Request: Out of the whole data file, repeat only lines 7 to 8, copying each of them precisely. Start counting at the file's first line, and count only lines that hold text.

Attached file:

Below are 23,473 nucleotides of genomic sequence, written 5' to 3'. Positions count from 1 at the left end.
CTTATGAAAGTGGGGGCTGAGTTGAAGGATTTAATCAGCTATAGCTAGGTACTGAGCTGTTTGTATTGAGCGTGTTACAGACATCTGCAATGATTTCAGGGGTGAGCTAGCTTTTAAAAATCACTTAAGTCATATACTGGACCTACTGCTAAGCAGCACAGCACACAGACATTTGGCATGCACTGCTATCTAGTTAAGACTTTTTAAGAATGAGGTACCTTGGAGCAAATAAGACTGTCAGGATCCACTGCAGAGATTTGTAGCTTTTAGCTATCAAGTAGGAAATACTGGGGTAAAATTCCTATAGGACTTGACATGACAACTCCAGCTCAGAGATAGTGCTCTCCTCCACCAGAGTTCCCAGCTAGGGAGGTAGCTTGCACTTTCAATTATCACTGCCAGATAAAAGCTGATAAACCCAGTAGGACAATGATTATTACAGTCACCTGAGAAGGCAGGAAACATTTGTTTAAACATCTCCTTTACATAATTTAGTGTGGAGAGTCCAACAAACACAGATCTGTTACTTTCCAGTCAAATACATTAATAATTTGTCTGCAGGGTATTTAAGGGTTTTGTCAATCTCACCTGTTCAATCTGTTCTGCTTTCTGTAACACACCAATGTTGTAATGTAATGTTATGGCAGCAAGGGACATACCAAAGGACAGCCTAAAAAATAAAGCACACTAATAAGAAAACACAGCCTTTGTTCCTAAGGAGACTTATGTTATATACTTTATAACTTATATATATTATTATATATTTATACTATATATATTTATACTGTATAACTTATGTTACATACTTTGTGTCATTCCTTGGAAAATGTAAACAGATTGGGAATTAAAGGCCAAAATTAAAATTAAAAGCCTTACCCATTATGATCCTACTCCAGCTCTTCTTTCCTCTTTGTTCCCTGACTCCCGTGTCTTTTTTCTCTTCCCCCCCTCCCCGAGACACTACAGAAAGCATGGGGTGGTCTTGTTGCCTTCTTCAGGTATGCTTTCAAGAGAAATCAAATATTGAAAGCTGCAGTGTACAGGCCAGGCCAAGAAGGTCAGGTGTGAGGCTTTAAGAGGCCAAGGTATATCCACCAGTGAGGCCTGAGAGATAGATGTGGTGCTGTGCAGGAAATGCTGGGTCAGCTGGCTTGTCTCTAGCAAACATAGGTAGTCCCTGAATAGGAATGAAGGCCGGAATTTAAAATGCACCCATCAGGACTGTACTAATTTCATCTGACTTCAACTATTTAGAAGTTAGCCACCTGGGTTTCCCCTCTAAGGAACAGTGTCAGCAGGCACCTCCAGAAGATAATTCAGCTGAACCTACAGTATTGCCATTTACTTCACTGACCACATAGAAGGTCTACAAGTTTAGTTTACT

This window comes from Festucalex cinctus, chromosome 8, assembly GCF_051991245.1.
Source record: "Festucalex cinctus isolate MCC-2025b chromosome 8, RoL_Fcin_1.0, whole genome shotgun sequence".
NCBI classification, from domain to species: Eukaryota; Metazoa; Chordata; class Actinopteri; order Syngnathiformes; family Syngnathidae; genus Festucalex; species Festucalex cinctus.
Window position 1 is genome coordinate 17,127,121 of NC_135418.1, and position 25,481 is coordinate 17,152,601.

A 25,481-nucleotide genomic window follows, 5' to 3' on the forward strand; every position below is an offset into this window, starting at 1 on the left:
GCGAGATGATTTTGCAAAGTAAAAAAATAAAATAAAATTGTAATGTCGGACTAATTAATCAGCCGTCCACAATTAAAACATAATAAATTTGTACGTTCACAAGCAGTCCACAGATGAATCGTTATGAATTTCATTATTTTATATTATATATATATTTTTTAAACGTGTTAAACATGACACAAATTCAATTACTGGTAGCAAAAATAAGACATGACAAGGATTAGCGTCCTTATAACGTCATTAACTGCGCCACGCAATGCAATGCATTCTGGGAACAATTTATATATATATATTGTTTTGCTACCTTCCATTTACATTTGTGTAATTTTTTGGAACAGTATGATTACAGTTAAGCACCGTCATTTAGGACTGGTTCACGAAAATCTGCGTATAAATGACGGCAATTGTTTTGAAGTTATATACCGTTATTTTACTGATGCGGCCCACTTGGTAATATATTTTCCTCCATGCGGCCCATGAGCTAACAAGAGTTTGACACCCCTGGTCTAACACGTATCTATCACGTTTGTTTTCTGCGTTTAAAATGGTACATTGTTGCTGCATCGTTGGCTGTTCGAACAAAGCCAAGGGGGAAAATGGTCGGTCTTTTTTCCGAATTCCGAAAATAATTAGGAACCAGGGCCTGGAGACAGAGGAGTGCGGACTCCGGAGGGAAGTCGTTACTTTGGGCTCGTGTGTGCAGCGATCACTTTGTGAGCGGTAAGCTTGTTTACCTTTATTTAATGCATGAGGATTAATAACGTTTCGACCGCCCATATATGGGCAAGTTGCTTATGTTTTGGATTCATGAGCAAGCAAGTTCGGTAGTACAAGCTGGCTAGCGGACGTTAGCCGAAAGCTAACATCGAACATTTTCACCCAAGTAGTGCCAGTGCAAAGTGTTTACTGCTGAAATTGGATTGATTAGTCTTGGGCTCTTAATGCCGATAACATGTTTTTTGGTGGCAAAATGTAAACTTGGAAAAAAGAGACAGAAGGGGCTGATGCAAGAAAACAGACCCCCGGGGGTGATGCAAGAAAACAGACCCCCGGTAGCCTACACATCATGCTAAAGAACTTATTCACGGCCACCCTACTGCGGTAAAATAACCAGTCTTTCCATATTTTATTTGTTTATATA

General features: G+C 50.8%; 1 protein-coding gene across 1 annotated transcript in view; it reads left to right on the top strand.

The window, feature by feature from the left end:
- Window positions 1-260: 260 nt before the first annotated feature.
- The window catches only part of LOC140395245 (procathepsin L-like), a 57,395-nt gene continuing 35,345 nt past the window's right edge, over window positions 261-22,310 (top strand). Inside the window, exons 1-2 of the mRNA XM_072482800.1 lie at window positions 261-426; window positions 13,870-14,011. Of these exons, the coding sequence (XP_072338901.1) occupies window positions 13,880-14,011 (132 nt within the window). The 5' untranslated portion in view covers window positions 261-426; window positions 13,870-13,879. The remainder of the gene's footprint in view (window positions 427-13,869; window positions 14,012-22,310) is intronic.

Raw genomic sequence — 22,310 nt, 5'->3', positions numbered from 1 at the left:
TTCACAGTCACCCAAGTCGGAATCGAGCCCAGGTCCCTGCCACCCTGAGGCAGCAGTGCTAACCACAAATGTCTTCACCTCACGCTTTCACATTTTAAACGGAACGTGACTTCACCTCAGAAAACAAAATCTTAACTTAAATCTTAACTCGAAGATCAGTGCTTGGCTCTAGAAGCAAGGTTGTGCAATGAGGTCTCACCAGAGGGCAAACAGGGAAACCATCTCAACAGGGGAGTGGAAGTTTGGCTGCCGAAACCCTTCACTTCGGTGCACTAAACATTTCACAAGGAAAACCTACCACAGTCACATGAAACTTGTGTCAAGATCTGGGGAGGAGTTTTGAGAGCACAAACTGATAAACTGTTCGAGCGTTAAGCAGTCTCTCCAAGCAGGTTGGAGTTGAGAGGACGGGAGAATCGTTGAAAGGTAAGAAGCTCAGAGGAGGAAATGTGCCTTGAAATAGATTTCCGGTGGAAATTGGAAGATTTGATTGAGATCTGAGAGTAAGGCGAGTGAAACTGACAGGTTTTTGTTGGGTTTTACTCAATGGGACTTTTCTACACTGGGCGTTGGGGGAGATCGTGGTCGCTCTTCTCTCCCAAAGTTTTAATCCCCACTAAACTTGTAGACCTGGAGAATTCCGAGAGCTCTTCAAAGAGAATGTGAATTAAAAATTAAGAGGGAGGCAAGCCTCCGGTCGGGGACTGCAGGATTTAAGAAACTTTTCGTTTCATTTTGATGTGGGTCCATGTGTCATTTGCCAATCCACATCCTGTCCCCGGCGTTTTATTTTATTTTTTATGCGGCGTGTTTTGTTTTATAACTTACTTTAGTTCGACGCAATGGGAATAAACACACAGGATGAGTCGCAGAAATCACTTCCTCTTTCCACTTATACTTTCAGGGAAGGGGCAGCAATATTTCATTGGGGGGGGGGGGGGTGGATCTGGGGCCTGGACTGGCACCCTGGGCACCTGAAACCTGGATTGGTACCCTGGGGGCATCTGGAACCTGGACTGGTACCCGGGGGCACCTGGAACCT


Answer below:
A 25,481-nucleotide genomic window follows, 5' to 3' on the forward strand; every position below is an offset into this window, starting at 1 on the left:
GCGAGATGATTTTGCAAAGTAAAAAAATAAAATAAAATTGTAATGTCGGACTAATTAATCAGCCGTCCACAATTAAAACATAATAAATTTGTACGTTCACAAGCAGTCCACAGATGAATCGTTATGAATTTCATTATTTTATATTATATATATATTTTTTAAACGTGTTAAACATGACACAAATTCAATTACTGGTAGCAAAAATAAGACATGACAAGGATTAGCGTCCTTATAACGTCATTAACTGCGCCACGCAATGCAATGCATTCTGGGAACAATTTATATATATATATTGTTTTGCTACCTTCCATTTACATTTGTGTAATTTTTTGGAACAGTATGATTACAGTTAAGCACCGTCATTTAGGACTGGTTCACGAAAATCTGCGTATAAATGACGGCAATTGTTTTGAAGTTATATACCGTTATTTTACTGATGCGGCCCACTTGGTAATATATTTTCCTCCATGCGGCCCATGAGCTAACAAGAGTTTGACACCCCTGGTCTAACACGTATCTATCACGTTTGTTTTCTGCGTTTAAAATGGTACATTGTTGCTGCATCGTTGGCTGTTCGAACAAAGCCAAGGGGGAAAATGGTCGGTCTTTTTTCCGAATTCCGAAAATAATTAGGAACCAGGGCCTGGAGACAGAGGAGTGCGGACTCCGGAGGGAAGTCGTTACTTTGGGCTCGTGTGTGCAGCGATCACTTTGTGAGCGGTAAGCTTGTTTACCTTTATTTAATGCATGAGGATTAATAACGTTTCGACCGCCCATATATGGGCAAGTTGCTTATGTTTTGGATTCATGAGCAAGCAAGTTCGGTAGTACAAGCTGGCTAGCGGACGTTAGCCGAAAGCTAACATCGAACATTTTCACCCAAGTAGTGCCAGTGCAAAGTGTTTACTGCTGAAATTGGATTGATTAGTCTTGGGCTCTTAATGCCGATAACATGTTTTTTGGTGGCAAAATGTAAACTTGGAAAAAAGAGACAGAAGGGGCTGATGCAAGAAAACAGACCCCCGGGGGTGATGCAAGAAAACAGACCCCCGGTAGCCTACACATCATGCTAAAGAACTTATTCACGGCCACCCTACTGCGGTAAAATAACCAGTCTTTCCATATTTTATTTGTTTATATA